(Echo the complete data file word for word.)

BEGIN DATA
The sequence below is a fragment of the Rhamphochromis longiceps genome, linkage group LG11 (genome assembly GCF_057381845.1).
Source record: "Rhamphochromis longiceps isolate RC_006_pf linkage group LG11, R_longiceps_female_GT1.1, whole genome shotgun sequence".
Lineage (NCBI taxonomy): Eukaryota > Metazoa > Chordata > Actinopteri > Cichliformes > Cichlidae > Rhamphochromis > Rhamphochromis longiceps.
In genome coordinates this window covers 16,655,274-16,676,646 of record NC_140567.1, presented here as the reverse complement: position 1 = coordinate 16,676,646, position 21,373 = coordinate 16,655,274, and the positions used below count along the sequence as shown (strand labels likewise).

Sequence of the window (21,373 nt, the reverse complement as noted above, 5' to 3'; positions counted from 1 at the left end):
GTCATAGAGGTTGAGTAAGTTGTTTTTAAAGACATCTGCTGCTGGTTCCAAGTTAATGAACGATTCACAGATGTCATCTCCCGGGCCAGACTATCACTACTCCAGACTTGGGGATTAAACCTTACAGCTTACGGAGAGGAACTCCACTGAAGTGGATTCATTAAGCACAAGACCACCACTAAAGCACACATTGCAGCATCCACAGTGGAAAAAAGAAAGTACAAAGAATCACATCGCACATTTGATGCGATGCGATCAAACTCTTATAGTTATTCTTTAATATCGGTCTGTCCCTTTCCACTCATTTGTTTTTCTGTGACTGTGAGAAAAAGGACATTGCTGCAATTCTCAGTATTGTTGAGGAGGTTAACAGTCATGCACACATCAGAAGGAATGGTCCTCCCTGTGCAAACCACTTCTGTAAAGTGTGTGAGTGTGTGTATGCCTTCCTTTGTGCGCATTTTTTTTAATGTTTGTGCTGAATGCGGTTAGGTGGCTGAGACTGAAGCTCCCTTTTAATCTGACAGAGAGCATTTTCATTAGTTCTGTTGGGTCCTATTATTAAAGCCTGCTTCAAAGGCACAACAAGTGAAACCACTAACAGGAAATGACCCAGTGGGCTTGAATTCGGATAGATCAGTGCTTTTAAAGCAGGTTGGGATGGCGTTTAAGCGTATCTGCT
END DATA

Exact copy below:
The sequence below is a fragment of the Rhamphochromis longiceps genome, linkage group LG11 (genome assembly GCF_057381845.1).
Source record: "Rhamphochromis longiceps isolate RC_006_pf linkage group LG11, R_longiceps_female_GT1.1, whole genome shotgun sequence".
Lineage (NCBI taxonomy): Eukaryota > Metazoa > Chordata > Actinopteri > Cichliformes > Cichlidae > Rhamphochromis > Rhamphochromis longiceps.
In genome coordinates this window covers 16,655,274-16,676,646 of record NC_140567.1, presented here as the reverse complement: position 1 = coordinate 16,676,646, position 21,373 = coordinate 16,655,274, and the positions used below count along the sequence as shown (strand labels likewise).

Sequence of the window (21,373 nt, the reverse complement as noted above, 5' to 3'; positions counted from 1 at the left end):
GTCATAGAGGTTGAGTAAGTTGTTTTTAAAGACATCTGCTGCTGGTTCCAAGTTAATGAACGATTCACAGATGTCATCTCCCGGGCCAGACTATCACTACTCCAGACTTGGGGATTAAACCTTACAGCTTACGGAGAGGAACTCCACTGAAGTGGATTCATTAAGCACAAGACCACCACTAAAGCACACATTGCAGCATCCACAGTGGAAAAAAGAAAGTACAAAGAATCACATCGCACATTTGATGCGATGCGATCAAACTCTTATAGTTATTCTTTAATATCGGTCTGTCCCTTTCCACTCATTTGTTTTTCTGTGACTGTGAGAAAAAGGACATTGCTGCAATTCTCAGTATTGTTGAGGAGGTTAACAGTCATGCACACATCAGAAGGAATGGTCCTCCCTGTGCAAACCACTTCTGTAAAGTGTGTGAGTGTGTGTATGCCTTCCTTTGTGCGCATTTTTTTTAATGTTTGTGCTGAATGCGGTTAGGTGGCTGAGACTGAAGCTCCCTTTTAATCTGACAGAGAGCATTTTCATTAGTTCTGTTGGGTCCTATTATTAAAGCCTGCTTCAAAGGCACAACAAGTGAAACCACTAACAGGAAATGACCCAGTGGGCTTGAATTCGGATAGATCAGTGCTTTTAAAGCAGGTTGGGATGGCGTTTAAGCGTATCTGCT